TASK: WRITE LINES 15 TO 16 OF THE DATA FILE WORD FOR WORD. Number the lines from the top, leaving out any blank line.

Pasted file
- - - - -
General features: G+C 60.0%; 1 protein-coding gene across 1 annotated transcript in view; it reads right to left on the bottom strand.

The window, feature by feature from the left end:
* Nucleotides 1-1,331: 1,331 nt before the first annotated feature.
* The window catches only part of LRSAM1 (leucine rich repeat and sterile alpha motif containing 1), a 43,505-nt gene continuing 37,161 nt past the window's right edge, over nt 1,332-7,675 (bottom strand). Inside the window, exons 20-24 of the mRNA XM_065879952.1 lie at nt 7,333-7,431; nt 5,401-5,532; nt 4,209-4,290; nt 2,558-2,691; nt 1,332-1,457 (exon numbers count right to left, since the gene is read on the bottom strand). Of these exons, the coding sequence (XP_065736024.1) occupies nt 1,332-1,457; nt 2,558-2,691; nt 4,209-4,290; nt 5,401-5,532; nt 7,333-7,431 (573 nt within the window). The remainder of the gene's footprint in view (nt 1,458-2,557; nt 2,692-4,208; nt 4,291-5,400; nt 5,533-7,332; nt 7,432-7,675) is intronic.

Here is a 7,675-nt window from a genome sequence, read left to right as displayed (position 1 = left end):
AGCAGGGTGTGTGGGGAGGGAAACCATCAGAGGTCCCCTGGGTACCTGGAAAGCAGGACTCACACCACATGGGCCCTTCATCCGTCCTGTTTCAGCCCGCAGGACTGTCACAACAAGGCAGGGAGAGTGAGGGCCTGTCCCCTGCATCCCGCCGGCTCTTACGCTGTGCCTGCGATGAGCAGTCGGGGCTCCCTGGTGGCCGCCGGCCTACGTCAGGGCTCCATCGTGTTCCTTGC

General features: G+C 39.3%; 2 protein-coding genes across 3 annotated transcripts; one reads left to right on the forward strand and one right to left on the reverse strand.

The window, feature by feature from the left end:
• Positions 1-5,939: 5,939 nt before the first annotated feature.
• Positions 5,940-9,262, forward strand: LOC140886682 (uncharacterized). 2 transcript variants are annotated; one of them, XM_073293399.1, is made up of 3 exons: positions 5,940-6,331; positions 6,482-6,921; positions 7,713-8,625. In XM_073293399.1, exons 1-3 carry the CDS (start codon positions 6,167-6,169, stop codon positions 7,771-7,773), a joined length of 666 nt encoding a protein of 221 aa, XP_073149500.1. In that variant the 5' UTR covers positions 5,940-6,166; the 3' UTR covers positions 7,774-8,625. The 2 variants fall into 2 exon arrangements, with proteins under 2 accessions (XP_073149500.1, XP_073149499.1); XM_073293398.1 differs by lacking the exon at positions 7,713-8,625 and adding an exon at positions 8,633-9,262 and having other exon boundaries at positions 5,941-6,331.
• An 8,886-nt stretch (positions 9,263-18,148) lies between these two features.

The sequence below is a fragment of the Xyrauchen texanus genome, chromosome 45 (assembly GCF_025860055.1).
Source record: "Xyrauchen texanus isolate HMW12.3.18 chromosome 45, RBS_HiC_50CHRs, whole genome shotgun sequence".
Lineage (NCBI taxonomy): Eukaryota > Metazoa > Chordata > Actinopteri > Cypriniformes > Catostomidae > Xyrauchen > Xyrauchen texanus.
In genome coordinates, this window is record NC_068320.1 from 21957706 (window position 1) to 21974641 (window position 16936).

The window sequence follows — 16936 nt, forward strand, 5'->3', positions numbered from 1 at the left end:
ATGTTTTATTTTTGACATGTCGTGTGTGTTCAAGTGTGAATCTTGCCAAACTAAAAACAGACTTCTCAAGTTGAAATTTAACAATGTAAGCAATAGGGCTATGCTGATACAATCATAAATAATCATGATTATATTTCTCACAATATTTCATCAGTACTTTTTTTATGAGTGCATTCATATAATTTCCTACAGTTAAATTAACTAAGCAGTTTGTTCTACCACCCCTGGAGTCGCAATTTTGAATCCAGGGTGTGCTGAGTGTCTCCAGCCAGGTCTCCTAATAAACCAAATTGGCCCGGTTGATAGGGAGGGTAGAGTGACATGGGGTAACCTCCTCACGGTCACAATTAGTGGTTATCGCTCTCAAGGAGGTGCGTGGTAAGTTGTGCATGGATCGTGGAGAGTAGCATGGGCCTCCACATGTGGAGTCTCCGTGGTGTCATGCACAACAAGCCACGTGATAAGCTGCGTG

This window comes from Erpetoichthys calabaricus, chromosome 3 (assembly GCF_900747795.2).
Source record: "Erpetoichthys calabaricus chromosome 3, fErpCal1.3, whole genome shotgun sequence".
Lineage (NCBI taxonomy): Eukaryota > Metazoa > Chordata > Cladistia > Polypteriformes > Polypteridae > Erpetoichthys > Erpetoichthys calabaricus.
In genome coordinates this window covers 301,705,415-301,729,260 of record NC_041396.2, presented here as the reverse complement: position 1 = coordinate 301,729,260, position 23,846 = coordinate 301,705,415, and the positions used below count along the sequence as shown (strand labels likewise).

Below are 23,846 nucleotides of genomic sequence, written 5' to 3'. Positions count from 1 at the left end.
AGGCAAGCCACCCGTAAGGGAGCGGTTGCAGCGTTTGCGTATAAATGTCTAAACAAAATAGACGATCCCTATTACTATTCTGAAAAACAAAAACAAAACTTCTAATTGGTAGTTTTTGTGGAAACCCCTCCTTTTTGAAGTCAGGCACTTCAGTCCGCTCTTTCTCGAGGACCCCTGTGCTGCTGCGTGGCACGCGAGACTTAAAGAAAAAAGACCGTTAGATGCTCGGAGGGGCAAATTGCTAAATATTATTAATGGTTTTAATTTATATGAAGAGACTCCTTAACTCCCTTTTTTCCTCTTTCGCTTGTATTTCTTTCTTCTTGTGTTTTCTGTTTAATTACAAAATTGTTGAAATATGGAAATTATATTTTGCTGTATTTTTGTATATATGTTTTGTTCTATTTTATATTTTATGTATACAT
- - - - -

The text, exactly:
In genome coordinates, this window is record NC_068320.1 from 21957706 (window position 1) to 21974641 (window position 16936).

The window sequence follows — 16936 nt, forward strand, 5'->3', positions numbered from 1 at the left end: